I came across this photo not long ago, and my heart leapt. When will I be able to visit my beloved Sifnos again? When will it be safer to travel once more?
Sigh … some more.
Though the cookies in this photograph of mine are a particular kind you’ll find everywhere in Sifnos, to me they represent much more than that. These exact ones came in a box tied in blue ribbon, a gift to my husband and me once from a man whose business we patronize whenever we come to the island, and who we have occasion to see often and talk philosophy with while we’re there. He met us with a big smile as we stepped off the ferry, then handed us the box, making sure to point out that it came from the bakery he considers the best, which we knew meant he’d taken a trek to the next town. For us. Some customers are just customers, he’s said to us before, but there are those who are more. To which I would reply how rare it is to find business people like him who add so much to your life, far beyond the goods or service their establishment provides.
Rare in much of the world, but not on Sifnos. How often we’ve been presented at the end of a meal with a pair of almond cookies like these, amygdolata they’re called, along with our change. Or pieces of cake. Spoon sweets, perhaps on yogurt. A glass of ouzo or a homemade liqueur cordial. Not only with meals, but whenever the giver has felt so inclined. And always expressions of joy upon seeing us on their island again. Such gifts have been coming our way since our very first days ever on the island, a time when we were but passing strangers, ordinary tourists who’d done nothing yet to earn such consideration. Since then, gestures like this from Sifnians have been such a constant that they barely surprise me any more. But every one of them touches and warms my heart still.
When I look at this photograph, what I see is Sifnos itself. The generosity of spirit that is not just a feature of what its people do, but defines who they are to their core. I see why I find myself so at peace when I’m in their midst, why I’m compelled to return again and again. I see what they’ve shown me about gifts large or small, tangible ones or those that are mere messages from one heart to another, that giving one always returns much more than has been given away. How kindness multiplies itself when it’s shared.
Sometime over these past long months when it’s been impossible to go pretty much anywhere, my spirits were boosted one day when a recipe for amygdolata from Sifnos landed on my computer screen. I saw that the instructions came from an impeccable source, one of the island’s many fine bakeries, and though I’d never thought of baking them myself before, this seemed the signal to give it a try now. The ingredients are few: ground almonds, sugar, enough egg whites to hold the mix together, a whole almond to top each cookie. The instructions are those I’ve been given for other Sifnian dishes, to put them in a not-too-warm oven and bake them slowly, slowly. They’ll stay moist that way. The best part was that, since there is neither flour nor any milk products in the mix, I was able to share the warmth of Sifnos with those near to me who must eat only gluten or dairy-free.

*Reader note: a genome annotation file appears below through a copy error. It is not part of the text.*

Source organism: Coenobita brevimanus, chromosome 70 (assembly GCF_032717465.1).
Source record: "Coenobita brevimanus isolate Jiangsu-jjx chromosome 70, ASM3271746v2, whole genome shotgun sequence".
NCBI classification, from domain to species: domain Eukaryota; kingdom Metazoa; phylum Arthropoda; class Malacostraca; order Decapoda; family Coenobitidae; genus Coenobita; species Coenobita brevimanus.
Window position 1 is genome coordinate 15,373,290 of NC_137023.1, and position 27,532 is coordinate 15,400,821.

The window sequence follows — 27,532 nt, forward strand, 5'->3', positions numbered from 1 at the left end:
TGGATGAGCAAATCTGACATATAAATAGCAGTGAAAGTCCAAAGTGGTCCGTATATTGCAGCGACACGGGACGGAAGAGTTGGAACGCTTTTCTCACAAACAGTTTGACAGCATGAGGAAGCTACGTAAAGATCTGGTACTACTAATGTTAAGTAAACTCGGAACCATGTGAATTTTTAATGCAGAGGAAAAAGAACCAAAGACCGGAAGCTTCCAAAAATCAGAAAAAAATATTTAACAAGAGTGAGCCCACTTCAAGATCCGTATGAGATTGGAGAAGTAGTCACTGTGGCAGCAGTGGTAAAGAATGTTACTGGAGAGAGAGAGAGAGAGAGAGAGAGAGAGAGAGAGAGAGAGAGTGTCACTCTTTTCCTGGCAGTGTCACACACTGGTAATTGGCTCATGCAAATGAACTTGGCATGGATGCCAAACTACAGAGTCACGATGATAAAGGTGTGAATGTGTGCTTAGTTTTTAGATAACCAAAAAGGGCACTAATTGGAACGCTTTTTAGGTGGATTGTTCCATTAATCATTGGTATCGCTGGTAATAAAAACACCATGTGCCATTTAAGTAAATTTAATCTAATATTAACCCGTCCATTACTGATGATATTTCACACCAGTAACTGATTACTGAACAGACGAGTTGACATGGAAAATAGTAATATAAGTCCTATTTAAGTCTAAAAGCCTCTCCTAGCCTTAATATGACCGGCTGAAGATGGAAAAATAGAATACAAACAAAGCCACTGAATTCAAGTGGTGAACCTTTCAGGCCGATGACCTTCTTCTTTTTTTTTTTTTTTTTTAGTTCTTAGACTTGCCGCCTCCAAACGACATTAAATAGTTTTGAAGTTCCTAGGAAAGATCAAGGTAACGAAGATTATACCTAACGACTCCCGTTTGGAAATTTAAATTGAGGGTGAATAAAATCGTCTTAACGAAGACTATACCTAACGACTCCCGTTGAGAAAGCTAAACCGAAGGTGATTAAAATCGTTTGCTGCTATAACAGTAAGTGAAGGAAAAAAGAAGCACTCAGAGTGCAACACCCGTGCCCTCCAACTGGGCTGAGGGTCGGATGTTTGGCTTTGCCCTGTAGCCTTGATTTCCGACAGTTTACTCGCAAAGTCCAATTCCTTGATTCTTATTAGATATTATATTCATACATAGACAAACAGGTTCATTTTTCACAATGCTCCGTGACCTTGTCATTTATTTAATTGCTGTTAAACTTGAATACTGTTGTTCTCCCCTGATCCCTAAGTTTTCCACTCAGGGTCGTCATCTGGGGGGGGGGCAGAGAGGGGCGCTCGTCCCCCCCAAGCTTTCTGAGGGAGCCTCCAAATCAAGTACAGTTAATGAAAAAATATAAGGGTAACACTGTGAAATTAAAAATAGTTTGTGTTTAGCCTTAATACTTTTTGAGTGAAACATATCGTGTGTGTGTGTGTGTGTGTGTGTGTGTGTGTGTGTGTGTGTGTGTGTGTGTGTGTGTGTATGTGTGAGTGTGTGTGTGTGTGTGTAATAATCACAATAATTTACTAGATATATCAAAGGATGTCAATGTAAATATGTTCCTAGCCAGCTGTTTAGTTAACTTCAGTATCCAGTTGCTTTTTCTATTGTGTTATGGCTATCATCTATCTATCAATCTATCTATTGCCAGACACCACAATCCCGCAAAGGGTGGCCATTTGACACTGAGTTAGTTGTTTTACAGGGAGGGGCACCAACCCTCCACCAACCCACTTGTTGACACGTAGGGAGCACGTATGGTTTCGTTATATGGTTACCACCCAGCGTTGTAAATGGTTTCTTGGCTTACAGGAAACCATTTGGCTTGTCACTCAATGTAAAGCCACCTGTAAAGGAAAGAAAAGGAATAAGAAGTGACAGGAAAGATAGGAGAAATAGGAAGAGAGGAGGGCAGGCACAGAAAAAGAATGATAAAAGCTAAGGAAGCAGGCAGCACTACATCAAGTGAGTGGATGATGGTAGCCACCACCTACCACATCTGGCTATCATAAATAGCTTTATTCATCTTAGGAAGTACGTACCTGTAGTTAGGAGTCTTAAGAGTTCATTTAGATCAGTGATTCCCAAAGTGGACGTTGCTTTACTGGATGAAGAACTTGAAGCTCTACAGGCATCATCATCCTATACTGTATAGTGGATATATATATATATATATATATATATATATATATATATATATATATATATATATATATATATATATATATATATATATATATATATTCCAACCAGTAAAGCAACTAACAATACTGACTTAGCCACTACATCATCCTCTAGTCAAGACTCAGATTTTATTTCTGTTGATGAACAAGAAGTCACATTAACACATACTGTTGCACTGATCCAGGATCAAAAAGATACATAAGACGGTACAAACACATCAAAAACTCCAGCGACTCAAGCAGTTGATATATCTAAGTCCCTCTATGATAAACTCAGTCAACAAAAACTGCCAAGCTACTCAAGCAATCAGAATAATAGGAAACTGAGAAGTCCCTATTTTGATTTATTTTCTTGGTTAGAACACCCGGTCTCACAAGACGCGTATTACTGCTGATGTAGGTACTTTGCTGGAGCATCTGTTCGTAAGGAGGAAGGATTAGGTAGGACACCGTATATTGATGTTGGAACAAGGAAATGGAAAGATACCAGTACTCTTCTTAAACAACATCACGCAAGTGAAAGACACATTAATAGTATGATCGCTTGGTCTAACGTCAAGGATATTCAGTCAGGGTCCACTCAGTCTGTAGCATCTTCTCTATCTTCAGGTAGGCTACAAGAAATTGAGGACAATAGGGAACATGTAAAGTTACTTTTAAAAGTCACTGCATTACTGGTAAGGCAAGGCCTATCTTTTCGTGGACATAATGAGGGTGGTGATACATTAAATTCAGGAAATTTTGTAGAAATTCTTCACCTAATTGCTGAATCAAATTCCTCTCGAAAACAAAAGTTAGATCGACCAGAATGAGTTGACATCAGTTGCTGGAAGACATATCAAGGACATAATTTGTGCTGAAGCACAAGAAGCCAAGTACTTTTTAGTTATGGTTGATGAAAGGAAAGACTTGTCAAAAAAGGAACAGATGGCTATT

Over the past year and more now of this pandemic, collectively and as individuals, we have lost so much. For many, the ability to travel ranks high on their list. It certainly does on mine. In the midst of all that has occurred, this ability may seem a luxury and its loss a trivial concern, but in many ways I think it is not. It’s a basic human need to come together. With those in your neighbourhood. Your family and friends. With those farther afield. It seems to me that when we each retreat and stay in our corners, our understanding of others wanes and bad things often follow. How much better for everyone when we travel thoughtfully wherever we go, meet each other with open hearts, appreciate the differences between us, learn what we can from ways of life different from our own and take these lessons home with us.
I take home with me so much every time I leave Sifnos. Photographs. Stories. The warmth of good foods and, sometimes, recipes to recreate these at home. Memories of bright smiles and new people we’ve met. The ability to speak a few more words of Greek. The determination to become more Sifnian in how I treat others. And lately, more gifts from our philosopher-businessman friend. On more than one occasion, he’s chased us right down to the port, roaring up on his motorbike while we’re waiting for the ferry to arrive and delivering another of those blue-ribboned bakery boxes, treats to ease our journey away.
“Your faces look different than when you came,” he said the first time he sent us off this way.
“Yes, they’re brown,” I replied, “from the sun.”
He agreed, but what he’d actually meant was that we looked more relaxed. “You’ve taken the power from your vacation,” he said.
This recipe for amygdolata is neither Sifnian nor the exact one I made, but it’s close.
Sharon Blomfield is the author of The Sifnos Chronicles: tales from a greek isle and Sifnos Chronicles 2: more greek island tales. These books are available at To Bibliopoleio, The Book Shop in Apollonia, Sifnos, at Tithorea, a Greek food shop in Rockwood, Ontario, Canada and on Amazon.